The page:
In my opinion the answer is yes. I believe the current determination of nexus is flawed in an internet world. The idea that a physical presence is a determining factor in sales transactions today is unrealistic and unfair. If a company produces a website offering products for sale on the internet, what difference is there between it and the local store, which many times offers free — and possibly next day! — delivery?

Thomas E. Secor

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In my opinion, today’s companies use website development and ad placement no differently than what used to be the building of new store locations. Business itself is still the same, involving a buyer and a seller, while the means of transaction has transformed with technology. It’s time for our tax system to catch up.

I am not a big-government individual. But I do recognize that whether you are running the government or a business you need to project a revenue stream to operate on. The continuity of purchases has been shown to produce a reliable source of sales-tax revenue – but not when the tax is escaped through internet purchases. The services provided by government are still required, but now new revenue sources must be created to support them, and thus we end up with a variety of complex new taxes. This not only creates a very inefficient tax collection system but also impedes business development.

Opinion_Bug7What will be required for a state to require out-of-state sales tax collection will be that it must first have some uniformity in its sales tax code. In Ohio we have a multitude of taxing districts, which creates a level of complexity in the numerous sales tax rates that would seem to be extremely onerous in applying it to the internet environment. Additionally, there are some constitutional issues in providing consistent application methods of collection – i.e. destination sourcing vs. location sourcing. Obviously the out-of-state seller does not have an in-state location to charge tax from and thus could only charge the rate based upon the destination, while the in-state sellers charge based upon its location.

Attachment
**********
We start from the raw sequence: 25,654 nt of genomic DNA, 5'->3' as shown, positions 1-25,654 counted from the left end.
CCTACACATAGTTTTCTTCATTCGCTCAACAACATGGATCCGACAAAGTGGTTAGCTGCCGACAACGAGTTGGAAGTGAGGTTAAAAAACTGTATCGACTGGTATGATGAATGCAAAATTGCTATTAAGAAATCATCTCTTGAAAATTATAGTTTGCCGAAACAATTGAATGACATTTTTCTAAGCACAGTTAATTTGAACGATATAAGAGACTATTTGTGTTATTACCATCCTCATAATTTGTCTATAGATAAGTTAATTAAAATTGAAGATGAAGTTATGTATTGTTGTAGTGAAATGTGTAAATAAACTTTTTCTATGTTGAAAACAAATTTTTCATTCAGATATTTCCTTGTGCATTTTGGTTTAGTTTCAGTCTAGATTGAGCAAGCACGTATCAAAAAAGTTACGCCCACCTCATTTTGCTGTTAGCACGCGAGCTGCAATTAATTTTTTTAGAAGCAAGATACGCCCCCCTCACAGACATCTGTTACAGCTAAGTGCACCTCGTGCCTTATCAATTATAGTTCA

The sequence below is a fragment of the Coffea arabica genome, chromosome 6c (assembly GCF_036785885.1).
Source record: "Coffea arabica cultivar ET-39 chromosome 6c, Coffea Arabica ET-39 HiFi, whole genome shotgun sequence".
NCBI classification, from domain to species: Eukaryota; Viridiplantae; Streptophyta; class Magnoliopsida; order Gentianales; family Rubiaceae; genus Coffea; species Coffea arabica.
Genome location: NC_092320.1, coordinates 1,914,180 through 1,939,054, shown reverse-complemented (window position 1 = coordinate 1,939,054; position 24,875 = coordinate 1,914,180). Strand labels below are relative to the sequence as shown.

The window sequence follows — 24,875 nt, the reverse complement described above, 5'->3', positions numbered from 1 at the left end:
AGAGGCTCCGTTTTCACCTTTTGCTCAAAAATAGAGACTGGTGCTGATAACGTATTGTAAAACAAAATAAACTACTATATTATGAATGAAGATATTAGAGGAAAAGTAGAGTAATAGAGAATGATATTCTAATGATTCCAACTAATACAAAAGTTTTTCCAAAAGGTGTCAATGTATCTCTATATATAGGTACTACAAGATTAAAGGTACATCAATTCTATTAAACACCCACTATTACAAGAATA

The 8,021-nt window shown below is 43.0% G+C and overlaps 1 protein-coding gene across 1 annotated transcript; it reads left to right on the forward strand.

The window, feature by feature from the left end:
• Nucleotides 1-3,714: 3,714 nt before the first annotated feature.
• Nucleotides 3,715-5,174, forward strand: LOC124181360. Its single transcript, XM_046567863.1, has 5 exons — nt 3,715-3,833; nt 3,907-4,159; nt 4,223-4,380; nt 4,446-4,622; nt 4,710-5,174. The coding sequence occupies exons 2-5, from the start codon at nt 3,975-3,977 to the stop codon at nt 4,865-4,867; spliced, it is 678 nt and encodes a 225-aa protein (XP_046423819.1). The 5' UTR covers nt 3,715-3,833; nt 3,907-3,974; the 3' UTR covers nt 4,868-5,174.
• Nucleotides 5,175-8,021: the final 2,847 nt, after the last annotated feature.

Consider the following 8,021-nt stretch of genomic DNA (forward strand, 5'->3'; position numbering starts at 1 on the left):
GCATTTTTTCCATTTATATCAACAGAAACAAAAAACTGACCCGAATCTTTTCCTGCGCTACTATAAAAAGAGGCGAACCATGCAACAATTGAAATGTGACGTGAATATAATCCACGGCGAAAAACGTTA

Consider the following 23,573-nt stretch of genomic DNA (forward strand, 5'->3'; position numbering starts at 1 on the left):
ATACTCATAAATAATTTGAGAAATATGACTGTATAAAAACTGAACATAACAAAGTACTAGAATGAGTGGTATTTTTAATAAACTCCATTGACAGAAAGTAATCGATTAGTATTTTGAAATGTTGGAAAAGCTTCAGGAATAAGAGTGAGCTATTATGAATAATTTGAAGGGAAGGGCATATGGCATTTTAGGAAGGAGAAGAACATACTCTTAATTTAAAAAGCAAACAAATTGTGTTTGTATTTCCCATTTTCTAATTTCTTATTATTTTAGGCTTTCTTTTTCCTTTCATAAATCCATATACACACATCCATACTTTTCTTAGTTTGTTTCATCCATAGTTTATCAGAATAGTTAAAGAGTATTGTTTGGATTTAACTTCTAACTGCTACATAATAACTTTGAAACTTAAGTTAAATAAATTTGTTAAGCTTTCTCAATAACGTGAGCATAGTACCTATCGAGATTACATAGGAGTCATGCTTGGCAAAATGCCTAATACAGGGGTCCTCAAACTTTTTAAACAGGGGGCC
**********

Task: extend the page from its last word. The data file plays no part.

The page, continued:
A possible solution would be for the out-of-state rate to be a uniform rate equal to the lowest rate charged by an in-state seller. Therefore, the out-of-state company would never be held at a competitive disadvantage to an in-state seller, and there would be an incentive for the state to work toward uniformity within all the taxing districts. This ultimately would create a much less complex system in the first place and hopefully diminish the need for many of the unique local taxes.

While any state would seem to want to collect this money, inter-state taxing districts must work together to create a system that is uniform enough to apply broadly. This may present the biggest challenge.

Thomas E. Secor is president of Durable Corporation, in Norwalk, Ohio, and a member of the National Small Business Association.

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